Libraries have changed with the times. While the facilities and services now available are intended for all ages, they can contribute significantly to the quality of life for the elderly.
Traditional services remain. Books in all fields and categories can be taken out on loan; current
Periodicals can be found on the magazine racks, and daily newspapers are available. One can ask the librarian just about anything on just about any subject and get help in finding pertinent material.
But there is more. The monthly calendar published by public library systems in Montgomery and Prince George's counties and distributed to all neighborhood branch libraries contains an extensive listing of scheduled events and activities.
A sampling from recent calendars includes book review and discussion sessions on such books as "Passages" by Gail Sheehy and "Roots" by Alex Haley, seminar-workshops on crafts, a panel discussion on buying or selling a house and a short course on tracing family history. Films for all ages are scheduled regularly. All of these programs are offered without charge.
Libraries traditionally provide a quiet setting, but newer facilities have pleasing and comfortable surroundings as well. Long Branch in Montgomery County, for example, has a modern high-ceilinged building that is light and airy and furnished with colorful, comfortable chairs. It is possible to relax in one of the phonograph listening stations to enjoy a recording or select records to take home. Seniors who prefer a quiet, unhurried visit will find morning or early afternoon hours best.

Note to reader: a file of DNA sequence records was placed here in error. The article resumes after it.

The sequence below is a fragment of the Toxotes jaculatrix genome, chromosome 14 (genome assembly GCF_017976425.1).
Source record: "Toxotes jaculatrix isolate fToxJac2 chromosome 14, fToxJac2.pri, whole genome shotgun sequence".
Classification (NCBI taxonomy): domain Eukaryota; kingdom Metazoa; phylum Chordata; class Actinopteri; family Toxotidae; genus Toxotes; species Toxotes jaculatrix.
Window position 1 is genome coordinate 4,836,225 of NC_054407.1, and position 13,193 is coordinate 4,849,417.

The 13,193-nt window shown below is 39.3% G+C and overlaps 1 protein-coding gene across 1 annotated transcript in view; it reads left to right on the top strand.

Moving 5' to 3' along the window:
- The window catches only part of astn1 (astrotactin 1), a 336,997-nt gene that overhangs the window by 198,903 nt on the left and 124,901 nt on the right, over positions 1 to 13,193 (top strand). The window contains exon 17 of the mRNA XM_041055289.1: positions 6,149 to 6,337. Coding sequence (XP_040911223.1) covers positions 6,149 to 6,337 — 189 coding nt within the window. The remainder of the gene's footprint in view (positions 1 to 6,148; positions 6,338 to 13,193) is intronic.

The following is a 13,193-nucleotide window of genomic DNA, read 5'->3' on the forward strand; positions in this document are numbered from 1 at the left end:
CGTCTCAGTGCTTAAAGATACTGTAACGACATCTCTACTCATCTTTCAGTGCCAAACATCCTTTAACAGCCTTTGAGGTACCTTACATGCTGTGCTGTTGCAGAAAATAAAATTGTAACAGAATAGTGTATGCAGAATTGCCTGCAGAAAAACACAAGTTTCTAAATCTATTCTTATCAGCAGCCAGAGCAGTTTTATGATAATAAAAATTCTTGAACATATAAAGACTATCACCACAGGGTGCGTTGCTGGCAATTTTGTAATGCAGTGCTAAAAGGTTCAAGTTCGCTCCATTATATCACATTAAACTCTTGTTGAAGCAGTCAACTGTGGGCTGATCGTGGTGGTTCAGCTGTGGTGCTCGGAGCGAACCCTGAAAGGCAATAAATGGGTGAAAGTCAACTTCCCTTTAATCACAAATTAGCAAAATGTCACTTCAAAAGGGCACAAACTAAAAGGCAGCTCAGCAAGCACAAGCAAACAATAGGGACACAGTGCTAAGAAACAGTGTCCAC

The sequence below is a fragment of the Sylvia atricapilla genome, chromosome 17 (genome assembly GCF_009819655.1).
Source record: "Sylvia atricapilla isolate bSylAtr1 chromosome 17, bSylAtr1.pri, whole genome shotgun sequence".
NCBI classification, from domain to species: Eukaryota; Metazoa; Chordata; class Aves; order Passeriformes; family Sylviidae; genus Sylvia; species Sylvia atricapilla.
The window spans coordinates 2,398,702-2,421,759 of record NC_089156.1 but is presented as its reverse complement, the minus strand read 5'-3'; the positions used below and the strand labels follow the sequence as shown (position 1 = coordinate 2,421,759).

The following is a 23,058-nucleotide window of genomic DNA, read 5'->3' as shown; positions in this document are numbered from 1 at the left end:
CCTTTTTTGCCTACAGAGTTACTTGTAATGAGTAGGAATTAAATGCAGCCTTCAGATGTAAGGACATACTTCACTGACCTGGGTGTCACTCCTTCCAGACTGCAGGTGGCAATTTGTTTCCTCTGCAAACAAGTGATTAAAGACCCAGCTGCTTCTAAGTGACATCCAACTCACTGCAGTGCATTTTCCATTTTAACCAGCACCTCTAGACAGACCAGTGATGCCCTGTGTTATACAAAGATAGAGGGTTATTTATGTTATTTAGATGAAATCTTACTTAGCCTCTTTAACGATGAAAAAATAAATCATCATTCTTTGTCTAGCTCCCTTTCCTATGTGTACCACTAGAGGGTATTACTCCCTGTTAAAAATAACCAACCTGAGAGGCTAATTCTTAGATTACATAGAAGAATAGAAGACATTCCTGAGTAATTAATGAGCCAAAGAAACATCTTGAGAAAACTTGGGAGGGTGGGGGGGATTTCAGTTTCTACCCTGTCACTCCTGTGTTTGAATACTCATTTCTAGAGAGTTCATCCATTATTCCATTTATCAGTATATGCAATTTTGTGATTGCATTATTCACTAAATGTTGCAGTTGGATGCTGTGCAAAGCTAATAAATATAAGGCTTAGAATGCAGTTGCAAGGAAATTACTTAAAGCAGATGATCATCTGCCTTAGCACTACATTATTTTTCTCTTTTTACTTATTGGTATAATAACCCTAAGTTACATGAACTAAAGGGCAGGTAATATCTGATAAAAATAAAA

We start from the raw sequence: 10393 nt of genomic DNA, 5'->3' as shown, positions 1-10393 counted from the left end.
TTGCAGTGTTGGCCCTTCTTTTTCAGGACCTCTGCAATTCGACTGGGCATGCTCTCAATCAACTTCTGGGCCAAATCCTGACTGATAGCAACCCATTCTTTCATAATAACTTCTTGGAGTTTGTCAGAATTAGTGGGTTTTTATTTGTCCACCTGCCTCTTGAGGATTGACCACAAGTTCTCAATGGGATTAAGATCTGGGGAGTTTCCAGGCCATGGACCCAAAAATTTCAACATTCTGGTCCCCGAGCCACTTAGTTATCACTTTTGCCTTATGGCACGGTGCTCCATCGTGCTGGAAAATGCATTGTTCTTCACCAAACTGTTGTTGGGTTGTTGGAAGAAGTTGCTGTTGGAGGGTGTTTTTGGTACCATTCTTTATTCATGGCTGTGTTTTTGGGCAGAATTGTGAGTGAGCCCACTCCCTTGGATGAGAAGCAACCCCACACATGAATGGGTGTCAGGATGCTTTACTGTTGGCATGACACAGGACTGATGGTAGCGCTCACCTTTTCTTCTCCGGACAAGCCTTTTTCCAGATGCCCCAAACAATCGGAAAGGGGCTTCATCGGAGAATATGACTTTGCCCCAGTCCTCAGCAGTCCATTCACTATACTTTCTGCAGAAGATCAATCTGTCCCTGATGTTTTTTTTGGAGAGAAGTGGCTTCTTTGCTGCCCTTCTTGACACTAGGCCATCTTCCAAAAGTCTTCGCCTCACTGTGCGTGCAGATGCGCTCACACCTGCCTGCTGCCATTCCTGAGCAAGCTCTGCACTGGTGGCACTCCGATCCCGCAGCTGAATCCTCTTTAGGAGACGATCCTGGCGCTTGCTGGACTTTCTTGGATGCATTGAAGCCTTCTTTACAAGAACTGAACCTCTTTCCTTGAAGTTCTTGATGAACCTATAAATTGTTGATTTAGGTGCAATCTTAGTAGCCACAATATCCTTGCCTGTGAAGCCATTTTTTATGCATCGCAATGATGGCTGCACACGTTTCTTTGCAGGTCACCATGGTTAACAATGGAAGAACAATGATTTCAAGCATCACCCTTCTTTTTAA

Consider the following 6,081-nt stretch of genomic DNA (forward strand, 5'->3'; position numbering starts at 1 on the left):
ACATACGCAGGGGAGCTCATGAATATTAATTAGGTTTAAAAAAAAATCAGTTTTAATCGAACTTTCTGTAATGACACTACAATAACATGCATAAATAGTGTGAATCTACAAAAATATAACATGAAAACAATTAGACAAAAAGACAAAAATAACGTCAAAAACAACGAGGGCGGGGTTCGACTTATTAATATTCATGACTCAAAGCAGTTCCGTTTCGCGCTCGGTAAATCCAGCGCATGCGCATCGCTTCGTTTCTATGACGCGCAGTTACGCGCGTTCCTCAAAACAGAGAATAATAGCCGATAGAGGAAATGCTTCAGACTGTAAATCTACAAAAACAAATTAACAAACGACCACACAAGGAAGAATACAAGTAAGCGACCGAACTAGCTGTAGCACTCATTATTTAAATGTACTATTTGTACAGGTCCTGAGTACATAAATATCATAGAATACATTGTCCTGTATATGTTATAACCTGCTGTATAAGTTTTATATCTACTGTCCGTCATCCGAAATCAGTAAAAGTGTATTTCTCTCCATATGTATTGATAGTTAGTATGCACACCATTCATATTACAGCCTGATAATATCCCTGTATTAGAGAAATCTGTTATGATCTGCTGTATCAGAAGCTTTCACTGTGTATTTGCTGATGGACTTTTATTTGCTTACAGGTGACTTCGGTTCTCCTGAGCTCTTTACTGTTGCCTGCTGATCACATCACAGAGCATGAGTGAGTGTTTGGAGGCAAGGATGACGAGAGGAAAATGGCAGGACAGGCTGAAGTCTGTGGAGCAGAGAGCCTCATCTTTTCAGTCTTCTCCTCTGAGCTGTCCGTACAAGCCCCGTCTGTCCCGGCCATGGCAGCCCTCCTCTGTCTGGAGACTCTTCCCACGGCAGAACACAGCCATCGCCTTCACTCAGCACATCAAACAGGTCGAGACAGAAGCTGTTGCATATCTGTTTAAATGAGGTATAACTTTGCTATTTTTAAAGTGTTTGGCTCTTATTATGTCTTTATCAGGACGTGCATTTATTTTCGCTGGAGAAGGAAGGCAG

The Hyattsville branch of the Prince George's County Memorial Library lends reproductions of famous paintings and records of all types, including rock as well as classical music. Here one also can find a microfilm collection with viewers to examine, for example, issues of the New York Times as far back as 1917.
One morning recently, about five persons were using the periodical section, which has hundreds of magazines of newspapers, some in foreign languages. In the general reading room a dozen or so adults were reading or searching for specific titles.One older man was examining the latest financial reports in the business alcove.
One older couple, Mr. and Mrs. Harold Symes of College Park, searched through back issues of newspapers for an advertisement they remembered but had misplaced. Their quest was successful.
"It is a shame," said Symes, "how few older people use the library. One can learn so much here, and the staff is so helpful."
One of the newer services of special interest to seniors is the growing collection of attractive and well-printed large-type books available in all categories, including best sellers.
Area library systems also offer special services to homebound or handicapped persons.
Homebound county residents can get library materials delivered to their homes. Much of this service is provided by volunteers and is coordinated by the special services division of the library system.
Books and bulletins in Braille are available in increasing numbers and a wide range of subjects. Increasingly popular are "talking books" for persons with limited sight or other handicaps that make reading difficult or impossible. Many of these "books" are supplied by the Library of Congress, which also lends playing equipment to eligible users. County libraries coordinate and supplement this service. Once an arrangement is established, a user can receive and return talking books by mail.
Equipment used for talking books - machines for disc and cassette - is simple to operate. It can be controlled for replay when desired. Like most library services, this services is provided without charge.
Other services are available through the public library system, but not all services are available at every neighborhood branch. For complete information, call the administrative offices during daytime hours. In Montgomery County the number is 279-1401. In Price George's County the number is 699-3500.